Oct. 20, 2004 An expert team of marine mammal veterinarians, medical researchers, cosmetic surgeons and dolphin trainers recently joined forces to apply the latest advances in human regenerative medicine in an attempt to restore a bottlenose dolphin's damaged dorsal fin.
The procedure on Liko, a three-year-old male dolphin at Dolphin Quest on Hawaii's Big Island, took place on July 30 and marked the first-ever marine mammal application of extracellular matrix tissue repair. Liko (pronounced Lee-ko) continues to undergo pioneering veterinary light emitting diode (LED ) therapy to stimulate tissue growth and regeneration in his injured fin.
Liko sustained a tear at the base of his dorsal (top) fin, likely in a game of "chase" with his dolphin cohorts. While wild dolphins have been observed with similar and more severe lacerations that can result in eventual loss of the dorsal fin, Dolphin Quest veterinarians organized the ground-breaking procedure in an effort to keep as much of Liko's dorsal fin intact as possible. A dolphin's dorsal fin consists of soft, cartilage-like tissue.
"Liko's story is a story of medicine with a big heart," said Rae Stone, D.V.M., a Dolphin Quest veterinarian and co-owner. "It shows extraordinary voluntary cooperation across several human medical and veterinary disciplines that has involved numerous experts with cutting-edge technology and specialized experience. Liko is one very lucky young dolphin."
"Liko's progress has been fantastic and he's well on his way to healing completely," said Stephen Badylak, D.V.M., Ph.D., M.D., the University of Pittsburgh tissue engineering expert enlisted by Dolphin Quest. "The things we've learned working together to save Liko's dorsal fin will help other dolphins in the future and many, many other animals of all kind, as Liko's story helps introduce the concept of regenerative medicine to the veterinary field."
The use of extracellular matrix for the repair of soft tissues was developed by Dr. Badylak, research professor in the department of surgery at the University of Pittsburgh School of Medicine and director of the Center for Pre-Clinical Tissue Engineering at the University of Pittsburgh's McGowan Institute for Regenerative Medicine. Once in place, the matrix, a 3-dimensional scaffold void of cells but with structural and functional proteins still intact, serves to recruit the appropriate cells for tissue remodeling without producing scarring.
The extracellular matrix used in Liko's procedure was derived from pig urinary bladder and provided by ACellTM Inc., which Dr. Badylak and his team at the University of Pittsburgh custom-designed for Liko in consultation with veterinarians Dr. Stone and Jay Sweeney, V.M.D., Dolphin Quest co-presidents.
A major challenge the team faced was keeping the application in place on the active dolphin in a saltwater lagoon environment for the time it was expected to take for the soft tissue to sufficiently regenerate. The medical team employed a specially designed sling custom-made by Otter Bay Wetsuits to protect the extracellular matrix patch.
Drs. Stone and Sweeney lead the team that performed the procedure, which included Dolphin Quest veterinarian Gregg Levine, D.V.M.; cosmetic surgeon Paul Faringer, M.D., of Kona, Hawaii; veterinary technician Abby Simmons-Byrd, research and development manager for ACell, Inc.; Melyni Worth, Ph.D., of Thor Laser & LED Therapy; and George Biedenbach, director of animal management at Dolphin Quest Hawaii.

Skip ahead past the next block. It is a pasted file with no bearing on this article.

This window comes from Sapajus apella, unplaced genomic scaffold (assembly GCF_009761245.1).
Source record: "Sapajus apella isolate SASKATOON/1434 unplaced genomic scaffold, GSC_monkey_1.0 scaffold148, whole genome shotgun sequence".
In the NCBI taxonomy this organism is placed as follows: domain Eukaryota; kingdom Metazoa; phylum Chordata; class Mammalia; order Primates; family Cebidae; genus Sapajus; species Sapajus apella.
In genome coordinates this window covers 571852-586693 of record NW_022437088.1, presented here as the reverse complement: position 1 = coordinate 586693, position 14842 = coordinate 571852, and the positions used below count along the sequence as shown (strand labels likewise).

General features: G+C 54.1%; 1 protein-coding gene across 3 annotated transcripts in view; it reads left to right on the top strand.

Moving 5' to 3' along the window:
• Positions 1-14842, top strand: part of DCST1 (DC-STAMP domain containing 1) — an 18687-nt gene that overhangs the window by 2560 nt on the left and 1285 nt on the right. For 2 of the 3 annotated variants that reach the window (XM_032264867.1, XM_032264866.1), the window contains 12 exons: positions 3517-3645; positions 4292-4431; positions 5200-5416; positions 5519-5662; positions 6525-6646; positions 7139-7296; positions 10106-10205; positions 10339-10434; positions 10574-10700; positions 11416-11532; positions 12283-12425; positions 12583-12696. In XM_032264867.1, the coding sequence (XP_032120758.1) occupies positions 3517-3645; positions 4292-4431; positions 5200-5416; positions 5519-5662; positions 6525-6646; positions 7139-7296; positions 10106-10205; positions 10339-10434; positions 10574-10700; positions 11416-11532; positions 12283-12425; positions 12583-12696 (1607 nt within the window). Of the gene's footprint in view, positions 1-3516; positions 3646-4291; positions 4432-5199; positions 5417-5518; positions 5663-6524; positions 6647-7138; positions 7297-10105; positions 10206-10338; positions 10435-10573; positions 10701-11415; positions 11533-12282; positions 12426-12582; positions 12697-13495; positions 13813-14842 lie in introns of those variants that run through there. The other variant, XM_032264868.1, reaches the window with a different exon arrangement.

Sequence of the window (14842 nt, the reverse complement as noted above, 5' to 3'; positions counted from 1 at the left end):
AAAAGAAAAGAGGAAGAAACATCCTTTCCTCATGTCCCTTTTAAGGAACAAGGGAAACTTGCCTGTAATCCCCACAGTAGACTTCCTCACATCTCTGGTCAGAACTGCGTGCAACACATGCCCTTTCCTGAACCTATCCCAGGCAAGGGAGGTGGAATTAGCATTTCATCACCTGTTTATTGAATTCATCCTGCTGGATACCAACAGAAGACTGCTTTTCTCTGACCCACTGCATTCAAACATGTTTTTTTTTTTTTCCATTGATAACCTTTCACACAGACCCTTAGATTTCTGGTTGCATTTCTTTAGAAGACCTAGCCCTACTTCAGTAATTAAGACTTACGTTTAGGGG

Liko's LED therapy treatments began in September with equipment donated by Dr. Worth. LED wavelengths are longer than laser light and penetrate deeper to increase energy metabolism at the cellular level. Though LED light is three times brighter than the sun, the medical treatment wands are cool to the touch, highly portable and do not damage the skin of dolphins or humans.
Thermal imagery revealed patterns of increased vascular development in Liko's dorsal fin and more rapid healing following application of localized LED therapy. Human cosmetic surgeon Dr. Faringer performed the initial procedure in July that prepped Liko's wound for the sequence of fin-saving treatments to follow.
But all agree the most important member of the dolphin's expert medical team is Liko, himself. The young dolphin's calm comportment in human care allowed the initial surgery and weeks of groundbreaking intensive regenerative therapies without anesthesia or administration of sedatives.
"An important part of our animal care and training is building a relationship of mutual trust and conditioning our dolphins to being touched and treated by their veterinarians and trainers," said Mr. Biedenbach, Liko's training director at Dolphin Quest Hawaii. "Liko's cooperation makes him a key member of his own medical team and has gone a long way to improve his chances of a successful recovery."
"When we first put Liko's medical team and treatment plan together, we were outwardly hopeful, but harbored some serious doubts that we would be able to save this dolphin's dorsal fin," said Dr. Stone. "But Liko surprised us all. Today we're optimistic that his fin will eventually be fully reattached and strong enough to stand up to the rigors of a robust male dolphin lifestyle."
Liko's dorsal fin continues its remarkable healing as the young dolphin continues to participate in his pioneering regenerative therapies in a quiet lagoon alongside the Hilton Waikoloa Village Resort. Veterinarians are excited by his progress, but caution that Liko still has a ways to go on the road to recovery.
Updates to Liko's treatment regimen and his progress in recovery are periodically posted on the Dolphin Quest web site at http://www.dolphinquest.org.
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